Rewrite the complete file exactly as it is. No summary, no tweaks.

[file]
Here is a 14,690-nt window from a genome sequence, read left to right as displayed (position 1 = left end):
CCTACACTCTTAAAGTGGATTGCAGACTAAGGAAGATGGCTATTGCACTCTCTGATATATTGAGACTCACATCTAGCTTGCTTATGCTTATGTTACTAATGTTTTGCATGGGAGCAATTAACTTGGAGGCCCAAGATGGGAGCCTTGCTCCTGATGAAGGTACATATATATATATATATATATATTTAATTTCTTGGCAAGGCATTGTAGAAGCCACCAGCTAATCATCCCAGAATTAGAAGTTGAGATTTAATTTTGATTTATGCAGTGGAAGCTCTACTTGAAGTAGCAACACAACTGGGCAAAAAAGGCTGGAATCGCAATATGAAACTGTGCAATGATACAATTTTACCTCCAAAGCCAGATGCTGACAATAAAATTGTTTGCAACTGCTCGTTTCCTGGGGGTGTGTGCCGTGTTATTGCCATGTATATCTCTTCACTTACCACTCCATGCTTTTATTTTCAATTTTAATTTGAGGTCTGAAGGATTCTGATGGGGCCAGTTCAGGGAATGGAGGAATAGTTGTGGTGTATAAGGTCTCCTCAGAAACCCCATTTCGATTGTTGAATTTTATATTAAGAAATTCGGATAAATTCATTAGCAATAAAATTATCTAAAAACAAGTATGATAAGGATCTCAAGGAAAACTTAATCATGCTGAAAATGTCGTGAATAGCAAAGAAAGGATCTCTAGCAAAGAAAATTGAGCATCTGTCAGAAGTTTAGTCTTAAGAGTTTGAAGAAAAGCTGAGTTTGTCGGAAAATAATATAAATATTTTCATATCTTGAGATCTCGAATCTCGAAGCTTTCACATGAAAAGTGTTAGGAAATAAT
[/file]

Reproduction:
Here is a 14,690-nt window from a genome sequence, read left to right as displayed (position 1 = left end):
CCTACACTCTTAAAGTGGATTGCAGACTAAGGAAGATGGCTATTGCACTCTCTGATATATTGAGACTCACATCTAGCTTGCTTATGCTTATGTTACTAATGTTTTGCATGGGAGCAATTAACTTGGAGGCCCAAGATGGGAGCCTTGCTCCTGATGAAGGTACATATATATATATATATATATATTTAATTTCTTGGCAAGGCATTGTAGAAGCCACCAGCTAATCATCCCAGAATTAGAAGTTGAGATTTAATTTTGATTTATGCAGTGGAAGCTCTACTTGAAGTAGCAACACAACTGGGCAAAAAAGGCTGGAATCGCAATATGAAACTGTGCAATGATACAATTTTACCTCCAAAGCCAGATGCTGACAATAAAATTGTTTGCAACTGCTCGTTTCCTGGGGGTGTGTGCCGTGTTATTGCCATGTATATCTCTTCACTTACCACTCCATGCTTTTATTTTCAATTTTAATTTGAGGTCTGAAGGATTCTGATGGGGCCAGTTCAGGGAATGGAGGAATAGTTGTGGTGTATAAGGTCTCCTCAGAAACCCCATTTCGATTGTTGAATTTTATATTAAGAAATTCGGATAAATTCATTAGCAATAAAATTATCTAAAAACAAGTATGATAAGGATCTCAAGGAAAACTTAATCATGCTGAAAATGTCGTGAATAGCAAAGAAAGGATCTCTAGCAAAGAAAATTGAGCATCTGTCAGAAGTTTAGTCTTAAGAGTTTGAAGAAAAGCTGAGTTTGTCGGAAAATAATATAAATATTTTCATATCTTGAGATCTCGAATCTCGAAGCTTTCACATGAAAAGTGTTAGGAAATAAT